Animal Disease

Animal Disease

RESPIRATORY DISEASE
Respiratory diseases continue to be a major welfare and economic concern to livestock producers. Respiratory diseases in general are multifactorial. Co-infection of animal with more than one respiratory etiologic agent is common and often results in increased clinical signs when compared to single agent infections. While many studies are being conducted to evaluate the contribution of the pathogen and host immune status, another factor that has been overlooked is the microbiome (or total microbial community including viruses, bacteria and microeukaryotes which inhabit the avian respiratory tract). Considering the co-evolution of a pathogen with its host environment, the characteristics of the respiratory microbiome impact both susceptibility and disease outcome. FAHRP scientists work closely with industry and state government officials to detect emerging respiratory pathogens and provide rapid diagnostic service including detailed molecular and biologic studies to assess the potential threat of the pathogens to animals and human. Our efforts include investigating the multifactorial etiology involving respiratory diseases and developing improved diagnostic tools, vaccines, and novel preventive measures.

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Gourapura Laboratory
Lee Laboratory

IMMUNOSUPRESSIVE DISEASE
The immune system of animals works to clear microbial infections. Some microbes, however, infect the cells of the immune system itself, leading to immunosuppression, a condition characterized by a reduction of immune system function. Animals that survive can be left permanently immune suppressed and are more susceptible to secondary infections. They also exhibit a decreased response to vaccinations which are critical for the control of many diseases. Immunosuppressive diseases may be subclinical and go unnoticed. Therefore, the true economic impact of immunosuppressive diseases in food producing animals is difficult to estimate because subclinical immune suppression can exacerbate disease caused by opportunistic microorganisms that normally would not be pathogenic in a healthy host.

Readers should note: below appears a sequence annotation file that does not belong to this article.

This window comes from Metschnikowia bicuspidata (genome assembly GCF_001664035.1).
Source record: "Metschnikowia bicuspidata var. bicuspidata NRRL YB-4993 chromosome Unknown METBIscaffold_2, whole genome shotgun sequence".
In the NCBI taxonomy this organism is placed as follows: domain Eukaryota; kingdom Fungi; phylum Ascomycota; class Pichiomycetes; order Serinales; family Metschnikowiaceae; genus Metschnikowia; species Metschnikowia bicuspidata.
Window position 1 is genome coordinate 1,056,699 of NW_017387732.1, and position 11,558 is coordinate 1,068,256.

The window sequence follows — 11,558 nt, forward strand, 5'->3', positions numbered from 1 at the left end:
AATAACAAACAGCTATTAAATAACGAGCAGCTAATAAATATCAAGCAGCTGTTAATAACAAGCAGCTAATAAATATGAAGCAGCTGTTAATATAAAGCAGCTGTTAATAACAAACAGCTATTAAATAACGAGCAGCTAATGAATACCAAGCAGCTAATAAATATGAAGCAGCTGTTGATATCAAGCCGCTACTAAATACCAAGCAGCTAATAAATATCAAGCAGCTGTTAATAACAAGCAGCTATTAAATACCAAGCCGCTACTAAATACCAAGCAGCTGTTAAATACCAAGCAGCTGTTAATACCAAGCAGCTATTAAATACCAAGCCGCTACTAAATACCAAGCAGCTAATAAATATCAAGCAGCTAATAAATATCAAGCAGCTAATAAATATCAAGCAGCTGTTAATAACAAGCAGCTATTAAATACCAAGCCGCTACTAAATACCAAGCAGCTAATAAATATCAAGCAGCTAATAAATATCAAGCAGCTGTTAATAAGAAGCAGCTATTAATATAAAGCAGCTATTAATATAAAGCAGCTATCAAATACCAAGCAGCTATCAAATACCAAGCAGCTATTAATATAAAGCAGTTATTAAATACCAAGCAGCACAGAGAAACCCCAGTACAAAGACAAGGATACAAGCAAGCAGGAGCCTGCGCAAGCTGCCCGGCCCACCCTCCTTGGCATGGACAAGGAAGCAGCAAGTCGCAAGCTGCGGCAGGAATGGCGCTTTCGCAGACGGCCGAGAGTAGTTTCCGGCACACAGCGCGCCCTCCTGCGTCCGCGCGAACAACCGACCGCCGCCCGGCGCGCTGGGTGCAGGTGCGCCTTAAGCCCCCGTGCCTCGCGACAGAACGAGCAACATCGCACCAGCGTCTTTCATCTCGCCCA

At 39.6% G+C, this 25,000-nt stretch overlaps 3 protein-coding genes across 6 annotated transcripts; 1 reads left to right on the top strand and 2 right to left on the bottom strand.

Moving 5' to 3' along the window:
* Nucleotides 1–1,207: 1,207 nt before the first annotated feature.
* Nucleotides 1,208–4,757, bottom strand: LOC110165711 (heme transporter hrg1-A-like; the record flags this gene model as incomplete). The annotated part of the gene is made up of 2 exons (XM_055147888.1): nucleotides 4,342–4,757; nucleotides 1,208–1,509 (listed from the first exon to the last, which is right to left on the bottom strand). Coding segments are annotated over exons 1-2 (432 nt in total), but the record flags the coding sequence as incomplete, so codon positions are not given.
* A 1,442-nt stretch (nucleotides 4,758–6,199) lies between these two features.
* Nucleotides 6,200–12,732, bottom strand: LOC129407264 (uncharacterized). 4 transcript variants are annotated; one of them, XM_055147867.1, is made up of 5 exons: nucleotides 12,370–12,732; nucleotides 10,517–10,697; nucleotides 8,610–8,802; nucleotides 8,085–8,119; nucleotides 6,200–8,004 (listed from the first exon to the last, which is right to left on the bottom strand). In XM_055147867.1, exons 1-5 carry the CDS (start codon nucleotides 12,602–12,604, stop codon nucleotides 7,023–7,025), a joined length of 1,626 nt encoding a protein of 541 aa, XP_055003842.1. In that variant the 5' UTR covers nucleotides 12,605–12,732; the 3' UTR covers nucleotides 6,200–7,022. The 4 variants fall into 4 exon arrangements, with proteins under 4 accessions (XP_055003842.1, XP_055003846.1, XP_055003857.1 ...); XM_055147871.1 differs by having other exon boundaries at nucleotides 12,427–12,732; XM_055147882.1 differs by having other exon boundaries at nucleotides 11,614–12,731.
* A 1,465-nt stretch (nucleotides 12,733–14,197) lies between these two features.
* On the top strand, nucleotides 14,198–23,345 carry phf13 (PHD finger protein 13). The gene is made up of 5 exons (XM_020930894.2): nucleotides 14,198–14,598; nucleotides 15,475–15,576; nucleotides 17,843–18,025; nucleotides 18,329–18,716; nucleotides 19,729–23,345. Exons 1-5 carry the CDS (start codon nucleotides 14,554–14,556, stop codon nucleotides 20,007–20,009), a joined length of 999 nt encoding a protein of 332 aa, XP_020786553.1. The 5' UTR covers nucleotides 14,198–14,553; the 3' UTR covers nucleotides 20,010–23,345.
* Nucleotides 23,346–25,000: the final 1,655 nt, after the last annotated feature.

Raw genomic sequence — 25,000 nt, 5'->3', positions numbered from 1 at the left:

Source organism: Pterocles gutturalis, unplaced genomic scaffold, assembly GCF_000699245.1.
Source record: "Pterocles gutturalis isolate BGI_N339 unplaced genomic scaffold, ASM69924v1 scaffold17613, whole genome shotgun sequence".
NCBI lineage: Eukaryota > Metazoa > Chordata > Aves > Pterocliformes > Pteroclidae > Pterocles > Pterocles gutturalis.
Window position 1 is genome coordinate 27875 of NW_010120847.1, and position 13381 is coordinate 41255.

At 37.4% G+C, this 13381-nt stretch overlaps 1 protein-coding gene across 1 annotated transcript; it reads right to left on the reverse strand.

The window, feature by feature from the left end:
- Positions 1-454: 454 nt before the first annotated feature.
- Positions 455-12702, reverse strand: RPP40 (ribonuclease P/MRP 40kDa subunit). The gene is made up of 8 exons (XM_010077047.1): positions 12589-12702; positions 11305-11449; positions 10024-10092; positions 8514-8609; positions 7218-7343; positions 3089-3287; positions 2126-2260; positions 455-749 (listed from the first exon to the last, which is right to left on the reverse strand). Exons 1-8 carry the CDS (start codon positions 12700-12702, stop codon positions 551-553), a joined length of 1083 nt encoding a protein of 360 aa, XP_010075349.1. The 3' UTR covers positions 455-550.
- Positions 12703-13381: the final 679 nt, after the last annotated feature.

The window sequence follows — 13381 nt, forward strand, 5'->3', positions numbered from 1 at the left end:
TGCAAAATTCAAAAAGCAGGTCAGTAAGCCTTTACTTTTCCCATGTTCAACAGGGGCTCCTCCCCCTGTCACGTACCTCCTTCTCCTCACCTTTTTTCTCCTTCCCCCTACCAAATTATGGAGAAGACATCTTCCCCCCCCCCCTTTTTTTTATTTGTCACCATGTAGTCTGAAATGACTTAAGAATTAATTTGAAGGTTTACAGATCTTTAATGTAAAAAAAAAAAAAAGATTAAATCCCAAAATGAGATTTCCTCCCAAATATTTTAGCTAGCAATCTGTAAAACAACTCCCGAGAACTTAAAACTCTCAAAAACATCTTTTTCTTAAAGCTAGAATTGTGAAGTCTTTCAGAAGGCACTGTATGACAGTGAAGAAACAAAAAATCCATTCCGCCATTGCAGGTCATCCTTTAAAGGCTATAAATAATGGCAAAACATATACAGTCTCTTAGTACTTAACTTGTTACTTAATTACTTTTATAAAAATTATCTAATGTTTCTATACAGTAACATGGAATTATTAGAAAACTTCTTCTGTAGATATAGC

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Gourapura Laboratory
Jackwood Laboratory

ENTERIC DISEASE OF ANIMALS
Viral gastroenteritis is the leading cause of morbidity and mortality in children and neonates worldwide and an important pathogen in young animals. Recurrent enteric infections affect intestinal absorption, nutrition, and intestinal microbiome, ultimately modulating immunity and overall health. Efficient vaccines against enteric viruses are often unavailable or failing due to difficulties in induction of lasting mucosal immune response. Therefore, development of the strategies to beneficially manipulate the immune response and to control enteric infections requires a systematic approach. Integration of studies evaluating disease pathogenesis, pathogen epidemiology, associated changes in the microbiome and immunomodulation by environmental factors and nutrients is of utmost importance. We conduct diagnostic and epidemiological studies to detect and characterize endemic or emerging enteric pathogens of animals and to evaluate their potential for zoonotic spread. FAHRP scientists use gnotobiotic (Gn) pig model to study human and animal enteric disease pathogenesis and immune responses to design vaccines and interventions. Specifically, we study the interactions among nutrients, probiotics, maternal immune factors and the intestinal microbiome, and their combined impacts on the neonatal innate immunity and protection against enteric infections. Our goal is to combine manifold approaches to understand host-pathogen interactions and to prevent, intervene or optimally manage enteric viral infections.

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Kenney Laboratory
Lee Laboratory
Rajashekara Laboratory
Saif Laboratory
Vlasova Laboratory

VACCINES
Vaccination is the most viable mitigation strategy to reduce suffering of humans and animals from infectious and zoonotic diseases. So far we are successful in effective control of a few diseases through vaccination, and unsuccessful against many vaccine-preventable diseases. To improve the health of humans and food animals and achieve economic growth in the area of agriculture and food production, control of existing, emerging and reemerging diseases through development and use of effective vaccines is critical. Difficulties in developing effective vaccines against most of the pathogens have been attributed to highly mutagenic nature of the organisms (RNA viruses) and mechanisms adapted by pathogens to evade the host immune system. Therefore, development of innovative vaccine technologies, immune potentiators, adjuvants, and discovery of alternate vaccine delivery platforms through extensive research are highly warranted to improve the global food production and human health.

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Gourapura Laboratory
Jackwood Laboratory
Lee Laboratory
Rajashekara Laboratory
Saif Laboratory